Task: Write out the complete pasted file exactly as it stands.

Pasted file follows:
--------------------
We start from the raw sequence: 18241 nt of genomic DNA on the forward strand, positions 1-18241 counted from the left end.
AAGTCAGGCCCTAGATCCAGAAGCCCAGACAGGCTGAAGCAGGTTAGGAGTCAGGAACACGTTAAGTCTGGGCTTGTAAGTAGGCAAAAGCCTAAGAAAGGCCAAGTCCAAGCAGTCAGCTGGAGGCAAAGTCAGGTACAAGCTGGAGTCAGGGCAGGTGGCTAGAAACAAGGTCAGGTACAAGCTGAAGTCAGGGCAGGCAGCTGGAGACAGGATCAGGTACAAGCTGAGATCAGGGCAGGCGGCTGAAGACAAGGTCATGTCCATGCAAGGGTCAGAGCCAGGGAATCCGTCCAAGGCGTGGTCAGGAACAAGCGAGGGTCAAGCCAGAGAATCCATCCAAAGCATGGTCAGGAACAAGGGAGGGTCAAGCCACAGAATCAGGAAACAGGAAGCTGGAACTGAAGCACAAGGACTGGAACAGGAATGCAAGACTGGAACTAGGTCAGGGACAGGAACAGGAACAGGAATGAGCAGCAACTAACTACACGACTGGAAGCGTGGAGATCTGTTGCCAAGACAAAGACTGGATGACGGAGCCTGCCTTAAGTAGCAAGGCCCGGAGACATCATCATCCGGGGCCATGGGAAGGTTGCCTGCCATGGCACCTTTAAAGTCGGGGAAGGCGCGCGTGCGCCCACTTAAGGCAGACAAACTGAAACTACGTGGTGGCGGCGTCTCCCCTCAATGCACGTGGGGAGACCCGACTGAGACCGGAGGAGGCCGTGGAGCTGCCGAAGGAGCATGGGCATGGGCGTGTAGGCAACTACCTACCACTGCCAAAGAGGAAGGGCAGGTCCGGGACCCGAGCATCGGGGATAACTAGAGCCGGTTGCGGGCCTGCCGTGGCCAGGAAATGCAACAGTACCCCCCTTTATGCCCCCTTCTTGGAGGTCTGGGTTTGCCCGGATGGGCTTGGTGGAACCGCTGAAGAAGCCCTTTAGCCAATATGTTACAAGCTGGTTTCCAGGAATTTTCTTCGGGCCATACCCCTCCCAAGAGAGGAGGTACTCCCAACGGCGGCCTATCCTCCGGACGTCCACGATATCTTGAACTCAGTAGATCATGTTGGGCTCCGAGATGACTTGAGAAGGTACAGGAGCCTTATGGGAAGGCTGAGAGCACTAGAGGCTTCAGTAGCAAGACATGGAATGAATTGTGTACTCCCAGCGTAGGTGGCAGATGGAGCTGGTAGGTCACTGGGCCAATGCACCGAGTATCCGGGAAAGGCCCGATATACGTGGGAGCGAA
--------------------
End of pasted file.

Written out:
We start from the raw sequence: 18241 nt of genomic DNA on the forward strand, positions 1-18241 counted from the left end.
AAGTCAGGCCCTAGATCCAGAAGCCCAGACAGGCTGAAGCAGGTTAGGAGTCAGGAACACGTTAAGTCTGGGCTTGTAAGTAGGCAAAAGCCTAAGAAAGGCCAAGTCCAAGCAGTCAGCTGGAGGCAAAGTCAGGTACAAGCTGGAGTCAGGGCAGGTGGCTAGAAACAAGGTCAGGTACAAGCTGAAGTCAGGGCAGGCAGCTGGAGACAGGATCAGGTACAAGCTGAGATCAGGGCAGGCGGCTGAAGACAAGGTCATGTCCATGCAAGGGTCAGAGCCAGGGAATCCGTCCAAGGCGTGGTCAGGAACAAGCGAGGGTCAAGCCAGAGAATCCATCCAAAGCATGGTCAGGAACAAGGGAGGGTCAAGCCACAGAATCAGGAAACAGGAAGCTGGAACTGAAGCACAAGGACTGGAACAGGAATGCAAGACTGGAACTAGGTCAGGGACAGGAACAGGAACAGGAATGAGCAGCAACTAACTACACGACTGGAAGCGTGGAGATCTGTTGCCAAGACAAAGACTGGATGACGGAGCCTGCCTTAAGTAGCAAGGCCCGGAGACATCATCATCCGGGGCCATGGGAAGGTTGCCTGCCATGGCACCTTTAAAGTCGGGGAAGGCGCGCGTGCGCCCACTTAAGGCAGACAAACTGAAACTACGTGGTGGCGGCGTCTCCCCTCAATGCACGTGGGGAGACCCGACTGAGACCGGAGGAGGCCGTGGAGCTGCCGAAGGAGCATGGGCATGGGCGTGTAGGCAACTACCTACCACTGCCAAAGAGGAAGGGCAGGTCCGGGACCCGAGCATCGGGGATAACTAGAGCCGGTTGCGGGCCTGCCGTGGCCAGGAAATGCAACAGTACCCCCCTTTATGCCCCCTTCTTGGAGGTCTGGGTTTGCCCGGATGGGCTTGGTGGAACCGCTGAAGAAGCCCTTTAGCCAATATGTTACAAGCTGGTTTCCAGGAATTTTCTTCGGGCCATACCCCTCCCAAGAGAGGAGGTACTCCCAACGGCGGCCTATCCTCCGGACGTCCACGATATCTTGAACTCAGTAGATCATGTTGGGCTCCGAGATGACTTGAGAAGGTACAGGAGCCTTATGGGAAGGCTGAGAGCACTAGAGGCTTCAGTAGCAAGACATGGAATGAATTGTGTACTCCCAGCGTAGGTGGCAGATGGAGCTGGTAGGTCACTGGGCCAATGCACCGAGTATCCGGGAAAGGCCCGATATACGTGGGAGCGAA